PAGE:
Published on March 10, 2013
On March 10, 1956 — today in aviation history — the Department of Defense authorized the following information release:
March 10, 1956/B-47/ Mediterranean Sea
The aircraft was one of a flight of four scheduled for non-stop deployment from MacDill AFB to an overseas air base. Take-off from MacDill and first refueling were normal. The second refueling point was over the Mediterranean Sea. In preparation for this, the flight penetrated solid cloud formation to descend to the refueling level of 14,000 feet. Base of the clouds was 14,500 feet and visibility was poor. The aircraft, carrying two nuclear capsules in carrying cases never made contact with the tanker. An extensive search failed to locate any traces of the missing aircraft or crew.
The terms were terse, concise and did little to conceal the start reality that two caches of nuclear grade, weaponized bomb material, outside of their bomb casings, had disappeared. It constituted a dangerous turn of events, referred to in Strategic Air Command parlance as a “Broken Arrow”. What followed in the days and weeks after the loss, however, was even more frightening.
In fact, it may have consequences that reach nearly 50 years through history to today.
In 1956, the Strategic Air Command’s 305th and 306th Bombardment Wings were based at MacDill AFB, Tampa, Florida. Both were equipped with nuclear-capable B-47 Stratojet medium bombers. Missions were varied but were designed to ensure that the USAF provided continuous deterrence and pressure on the Soviet Union in the early years of the Cold War. To accomplish these missions, the SAC crews regularly deployed around the world, often basing from allies of the West that ringed the borders of the USSR.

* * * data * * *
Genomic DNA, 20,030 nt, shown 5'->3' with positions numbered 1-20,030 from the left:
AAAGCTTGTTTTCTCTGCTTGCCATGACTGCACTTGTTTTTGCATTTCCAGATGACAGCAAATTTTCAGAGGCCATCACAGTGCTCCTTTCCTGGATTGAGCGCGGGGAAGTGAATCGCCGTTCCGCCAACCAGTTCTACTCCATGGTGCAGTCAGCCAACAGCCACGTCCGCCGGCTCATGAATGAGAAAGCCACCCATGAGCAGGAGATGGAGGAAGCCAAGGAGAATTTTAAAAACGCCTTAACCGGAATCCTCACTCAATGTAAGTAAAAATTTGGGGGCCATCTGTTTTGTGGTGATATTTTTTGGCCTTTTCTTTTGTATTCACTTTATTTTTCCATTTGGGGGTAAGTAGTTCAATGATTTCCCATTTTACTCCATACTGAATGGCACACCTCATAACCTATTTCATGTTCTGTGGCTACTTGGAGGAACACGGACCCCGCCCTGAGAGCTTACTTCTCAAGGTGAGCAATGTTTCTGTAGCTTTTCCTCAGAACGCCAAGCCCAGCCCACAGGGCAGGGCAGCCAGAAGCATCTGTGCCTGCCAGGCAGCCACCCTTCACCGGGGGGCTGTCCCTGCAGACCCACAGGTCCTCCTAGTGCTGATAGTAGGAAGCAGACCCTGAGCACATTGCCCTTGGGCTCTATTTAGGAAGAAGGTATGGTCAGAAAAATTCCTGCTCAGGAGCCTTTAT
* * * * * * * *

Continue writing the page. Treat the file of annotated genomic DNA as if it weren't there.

On March 10, 1956, four B-47 Stratojets of the 369th Bomb Squadron took off from MacDill AFB en route to Ben Guerir AB, located just north of Marrakesh, Morocco. For the previous three years, B-47s had flown similar missions, crossing the Atlantic at high speeds. In one case, a B-47 set a record crossing that averaged 575 mph over a distance of 3,120 miles, completing the mission in just 5 hours and 22 minutes after aerial refueling several times. The B-47 Stratojet gave SAC the ability to penetrate Soviet airspace at high speed and reach targets anywhere on the planet.
Crossing the Atlantic, the four B-47s rendezvous’ed with a KC-97 Stratotanker flying from a temporary duty station in the Azores. This was their first aerial refueling. They took on 35,000 lbs of fuel each before continuing on their way toward Morocco. A few hours later, they arrived over the Mediterranean and descended for their next refueling. A solid deck of clouds stretched below, though weather reports noted that the ceiling was 14,500 feet. The tanker was waiting for the aircraft at 14,000 feet so they could undertake the refueling in clear weather. What happened next defies explanation — just three of the four B-47s emerged from the clouds. The fourth was simply missing.
The Search and an Evaluation